Navistar has officially unveiled its million-square-foot San Antonio Manufacturing Plant, opening the doors to a facility that can build battery-electric and combustion-driven Class 6-8 trucks on the same line.
Production at the plant, in which Navistar has invested more than $250 million, officially began in January, and once fully staffed this summer it will be able to build 52 trucks per day.
But work here in Texas will also lead to future products and refine the processes used at the OEM’s other facilities.
Sustainable manufacturing processes, for example, will be integrated at other Navistar plants in Springfield, Ohio, and Escobedo, Mexico; a powertrain plant in Huntsville, Ala.; and a school bus assembly plant in Tulsa, Okla.
“The choices we make today will take Navistar to a new level of impact in the transportation industry. That’s why we are laying the foundation for the future in this plant, because the future begins with the decisions and investments we make today,” said Mark Hernandez, executive vice-president – global manufacturing and supply chain.
“We are taking actions to reduce the environmental impact of our manufacturing operations with the goal of becoming zero-carbon as we transform the future of transportation.”
It’s only fitting that the first vehicle to roll off this assembly line was a battery-electric International eMV truck. Another 30,000 square feet will be developed specifically to outfit such vehicles.
But the environmental commitments go beyond zero-emission vehicles alone. By 2030, Navistar plans to slash the energy intensity at all its U.S. facilities by 20%.
Here in Texas, that involves using LED lighting and translucent panels to create a space that is noticeably brighter than most truck manufacturing facilities. Upgraded wall panels help regulate indoor temperatures, too.
Forklifts will run on fuel cells, eventually using hydrogen developed on site, while battery-electric automated guided vehicles (AGVs) already follow strips of magnetic tape on the floor as they pull components from one stage of production to the next.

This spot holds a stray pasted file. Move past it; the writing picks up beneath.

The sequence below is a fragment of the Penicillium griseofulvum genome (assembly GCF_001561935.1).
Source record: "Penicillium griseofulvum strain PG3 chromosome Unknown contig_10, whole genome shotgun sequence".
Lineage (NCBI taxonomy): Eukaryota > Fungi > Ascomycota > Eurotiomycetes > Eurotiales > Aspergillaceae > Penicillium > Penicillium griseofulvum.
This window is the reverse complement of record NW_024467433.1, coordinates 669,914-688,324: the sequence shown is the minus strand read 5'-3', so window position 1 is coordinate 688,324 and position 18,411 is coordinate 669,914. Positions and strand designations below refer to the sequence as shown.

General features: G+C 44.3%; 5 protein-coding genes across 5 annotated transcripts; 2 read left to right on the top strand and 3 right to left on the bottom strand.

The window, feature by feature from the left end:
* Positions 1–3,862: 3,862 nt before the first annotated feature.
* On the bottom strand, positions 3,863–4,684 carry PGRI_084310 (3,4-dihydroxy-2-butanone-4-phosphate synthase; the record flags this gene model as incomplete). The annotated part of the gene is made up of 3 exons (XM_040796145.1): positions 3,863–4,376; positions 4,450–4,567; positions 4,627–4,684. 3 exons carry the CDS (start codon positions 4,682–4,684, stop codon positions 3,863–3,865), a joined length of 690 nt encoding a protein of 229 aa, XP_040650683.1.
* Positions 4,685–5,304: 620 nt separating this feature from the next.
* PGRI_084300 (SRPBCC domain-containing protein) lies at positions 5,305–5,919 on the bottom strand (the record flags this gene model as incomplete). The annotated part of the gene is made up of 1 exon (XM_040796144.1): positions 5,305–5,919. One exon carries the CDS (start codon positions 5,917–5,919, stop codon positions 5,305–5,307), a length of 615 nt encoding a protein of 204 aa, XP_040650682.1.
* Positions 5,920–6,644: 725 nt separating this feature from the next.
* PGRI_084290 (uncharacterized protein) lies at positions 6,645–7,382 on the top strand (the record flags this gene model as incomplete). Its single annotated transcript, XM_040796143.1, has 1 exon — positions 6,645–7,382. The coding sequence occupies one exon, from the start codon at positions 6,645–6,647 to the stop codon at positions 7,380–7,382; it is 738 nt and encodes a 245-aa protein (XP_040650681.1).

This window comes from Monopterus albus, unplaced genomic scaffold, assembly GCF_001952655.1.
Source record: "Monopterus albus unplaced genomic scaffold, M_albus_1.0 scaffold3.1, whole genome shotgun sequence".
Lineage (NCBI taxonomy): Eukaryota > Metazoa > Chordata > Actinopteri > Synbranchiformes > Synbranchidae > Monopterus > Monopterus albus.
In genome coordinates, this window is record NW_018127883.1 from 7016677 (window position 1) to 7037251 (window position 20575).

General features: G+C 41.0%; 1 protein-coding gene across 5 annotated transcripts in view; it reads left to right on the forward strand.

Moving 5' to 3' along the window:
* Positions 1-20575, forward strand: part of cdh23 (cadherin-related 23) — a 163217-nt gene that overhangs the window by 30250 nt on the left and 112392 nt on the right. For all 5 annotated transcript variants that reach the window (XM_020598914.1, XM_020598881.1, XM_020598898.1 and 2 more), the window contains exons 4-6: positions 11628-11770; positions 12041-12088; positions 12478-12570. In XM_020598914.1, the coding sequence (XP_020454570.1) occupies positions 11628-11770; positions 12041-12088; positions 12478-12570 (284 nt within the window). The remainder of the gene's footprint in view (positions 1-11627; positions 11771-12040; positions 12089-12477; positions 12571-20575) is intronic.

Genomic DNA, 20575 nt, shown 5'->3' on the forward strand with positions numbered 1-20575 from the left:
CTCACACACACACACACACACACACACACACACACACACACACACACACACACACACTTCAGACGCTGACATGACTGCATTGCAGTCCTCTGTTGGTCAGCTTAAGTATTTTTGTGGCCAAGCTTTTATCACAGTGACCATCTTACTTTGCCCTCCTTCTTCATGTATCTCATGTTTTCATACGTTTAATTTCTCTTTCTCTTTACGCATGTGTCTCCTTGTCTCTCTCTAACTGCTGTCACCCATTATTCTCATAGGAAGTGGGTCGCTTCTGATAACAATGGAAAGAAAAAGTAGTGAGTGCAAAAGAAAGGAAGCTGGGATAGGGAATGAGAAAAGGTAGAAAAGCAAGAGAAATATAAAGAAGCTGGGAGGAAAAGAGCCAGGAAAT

Future plans also include an on-site waste water treatment plant. Even the dynos used for final vehicle inspections will be used to generate electricity.
“Industry 4.0” principles, meanwhile, help to connect digital and physical tools that guide real-time decisions on the shop floor, supporting lean manufacturing, sustainability, and efforts to control costs and increase product quality.
Also described as the Fourth Industrial Revolution, Industry 4.0 approaches first took shape in Germany about a decade ago, promoting the broader use of computerized manufacturing. The underlying principles help manufacturers understand rapid changes to technologies, industries and processes that come through smart automation and interconnectivity.
Physical signs of the concept can be seen everywhere from San Antonio’s smart tools and scanners that ensure the 60,000 available parts are installed the right way on the right trucks, to the computer monitors that plant personnel use to source information during each step of the assembly process. There’s no paper to be found.
A high-tech body shop offers another example of reimagined production processes. (No pictures are allowed in here.) In addition to ultrasonic weld testing and automated inline 3D inspections, the multi-function Fanuc robots used for framing, dispensing and welding allow work to be completed within a smaller footprint on the plant floor. It all requires one-third of the employees needed in a traditional body shop.
On the production line itself, employees can use an Andon auto notification and messaging system to signal for help whenever it’s needed. If the answers don’t arrive within 7-1/2 minutes, the line can actually be stopped in its tracks to prevent critical defects.
Supplier park and technology center
There is more to come.
Seven suppliers have already expressed interest in locating in an adjacent supplier park.
A separate Advanced Technology Center located eight miles away will be used to accelerate emerging and Industry 4.0 technologies in commercial trucking, Navistar says, referring to plans for product development, testing and validation. It will also play a central role in work on zero-emission components, software, and autonomous technologies.
It’s already being used to onboard new employees through two-week orientation processes that cover lessons on topics such as lean manufacturing principles.
“The sky is the limit for us,” Hernandez said, referring to the work in San Antonio and how it will establish the foundation for future work.
“We’re investing for the future,” said Mathias Carlbaum, president and CEO, suggesting the transportation industry will see more change in the next decade than it saw in the last 100 years.
The San Antonio plant will bring more than 600 jobs to the area, up from nearly 500 today, and Navistar also refers to commitments to diversity, equity and inclusion that guides them.
“The culture we’re building in our San Antonio Manufacturing Plant is one that values safety, quality, work ethic, and respect above all things,” said Rod Spencer, plant director.
“We’re going to build a lot of high-quality trucks.”
- This article has been updated to include additional information.
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